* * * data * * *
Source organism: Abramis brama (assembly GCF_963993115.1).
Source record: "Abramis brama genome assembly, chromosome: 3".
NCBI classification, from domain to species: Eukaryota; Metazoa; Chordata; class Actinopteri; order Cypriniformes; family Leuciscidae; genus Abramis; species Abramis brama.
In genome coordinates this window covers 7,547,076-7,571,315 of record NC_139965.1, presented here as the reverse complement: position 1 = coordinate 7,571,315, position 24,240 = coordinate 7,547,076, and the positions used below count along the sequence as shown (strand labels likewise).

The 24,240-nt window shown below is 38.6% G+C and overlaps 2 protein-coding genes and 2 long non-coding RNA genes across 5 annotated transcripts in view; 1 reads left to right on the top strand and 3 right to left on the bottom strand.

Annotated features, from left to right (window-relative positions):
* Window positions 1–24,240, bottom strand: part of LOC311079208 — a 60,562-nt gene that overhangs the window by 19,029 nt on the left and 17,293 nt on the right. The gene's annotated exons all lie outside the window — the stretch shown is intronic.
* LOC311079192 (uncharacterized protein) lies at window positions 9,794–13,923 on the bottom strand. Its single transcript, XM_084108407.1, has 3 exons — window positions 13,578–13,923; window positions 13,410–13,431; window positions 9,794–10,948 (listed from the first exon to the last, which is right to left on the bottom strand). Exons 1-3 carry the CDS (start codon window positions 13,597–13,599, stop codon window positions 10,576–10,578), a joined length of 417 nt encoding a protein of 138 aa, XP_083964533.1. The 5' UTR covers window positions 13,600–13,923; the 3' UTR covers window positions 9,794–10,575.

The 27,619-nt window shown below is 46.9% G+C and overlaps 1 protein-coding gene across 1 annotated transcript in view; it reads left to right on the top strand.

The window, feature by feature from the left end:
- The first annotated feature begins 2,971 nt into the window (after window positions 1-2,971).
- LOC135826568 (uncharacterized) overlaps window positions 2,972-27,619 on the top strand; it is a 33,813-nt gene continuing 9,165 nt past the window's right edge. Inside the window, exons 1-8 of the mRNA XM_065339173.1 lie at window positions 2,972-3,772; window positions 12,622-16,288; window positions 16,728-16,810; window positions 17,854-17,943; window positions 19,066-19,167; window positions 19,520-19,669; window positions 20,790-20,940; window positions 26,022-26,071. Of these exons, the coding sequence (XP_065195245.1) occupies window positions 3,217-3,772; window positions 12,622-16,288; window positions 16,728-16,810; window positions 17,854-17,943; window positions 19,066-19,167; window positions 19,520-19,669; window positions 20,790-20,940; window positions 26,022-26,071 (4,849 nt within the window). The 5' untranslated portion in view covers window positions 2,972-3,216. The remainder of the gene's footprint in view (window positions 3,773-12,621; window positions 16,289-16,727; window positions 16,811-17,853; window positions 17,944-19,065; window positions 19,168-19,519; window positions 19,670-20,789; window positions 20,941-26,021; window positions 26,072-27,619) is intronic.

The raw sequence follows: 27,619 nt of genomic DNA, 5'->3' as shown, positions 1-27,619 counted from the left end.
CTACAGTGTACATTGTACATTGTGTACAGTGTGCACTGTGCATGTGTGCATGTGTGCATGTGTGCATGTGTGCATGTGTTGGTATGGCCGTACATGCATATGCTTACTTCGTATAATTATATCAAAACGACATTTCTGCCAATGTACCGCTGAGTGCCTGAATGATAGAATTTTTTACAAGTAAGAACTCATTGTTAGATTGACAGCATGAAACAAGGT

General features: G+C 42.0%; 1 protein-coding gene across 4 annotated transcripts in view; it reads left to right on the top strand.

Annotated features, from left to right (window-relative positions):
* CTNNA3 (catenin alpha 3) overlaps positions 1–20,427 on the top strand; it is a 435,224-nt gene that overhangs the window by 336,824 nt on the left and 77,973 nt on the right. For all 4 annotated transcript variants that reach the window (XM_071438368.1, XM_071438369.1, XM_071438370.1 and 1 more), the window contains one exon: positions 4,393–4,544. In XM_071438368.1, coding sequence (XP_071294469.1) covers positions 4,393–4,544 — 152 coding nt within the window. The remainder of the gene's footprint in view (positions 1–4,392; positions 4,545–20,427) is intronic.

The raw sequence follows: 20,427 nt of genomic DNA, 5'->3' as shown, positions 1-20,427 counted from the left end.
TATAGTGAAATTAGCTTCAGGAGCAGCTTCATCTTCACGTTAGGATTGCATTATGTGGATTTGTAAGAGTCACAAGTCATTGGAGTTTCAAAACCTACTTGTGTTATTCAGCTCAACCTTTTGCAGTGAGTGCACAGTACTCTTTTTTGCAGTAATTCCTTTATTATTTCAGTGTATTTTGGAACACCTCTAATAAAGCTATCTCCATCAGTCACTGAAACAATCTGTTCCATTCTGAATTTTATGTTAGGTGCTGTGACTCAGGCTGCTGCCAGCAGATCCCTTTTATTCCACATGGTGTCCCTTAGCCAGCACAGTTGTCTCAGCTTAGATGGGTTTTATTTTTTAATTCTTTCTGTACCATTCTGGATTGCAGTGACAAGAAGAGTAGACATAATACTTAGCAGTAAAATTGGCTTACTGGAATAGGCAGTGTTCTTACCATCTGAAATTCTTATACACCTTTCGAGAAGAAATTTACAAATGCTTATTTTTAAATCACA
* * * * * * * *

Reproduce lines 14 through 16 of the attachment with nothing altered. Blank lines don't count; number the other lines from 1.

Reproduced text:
CTACAGTGTACATTGTACATTGTGTACAGTGTGCACTGTGCATGTGTGCATGTGTGCATGTGTGCATGTGTGCATGTGTTGGTATGGCCGTACATGCATATGCTTACTTCGTATAATTATATCAAAACGACATTTCTGCCAATGTACCGCTGAGTGCCTGAATGATAGAATTTTTTACAAGTAAGAACTCATTGTTAGATTGACAGCATGAAACAAGGT

General features: G+C 42.0%; 1 protein-coding gene across 4 annotated transcripts in view; it reads left to right on the top strand.

Annotated features, from left to right (window-relative positions):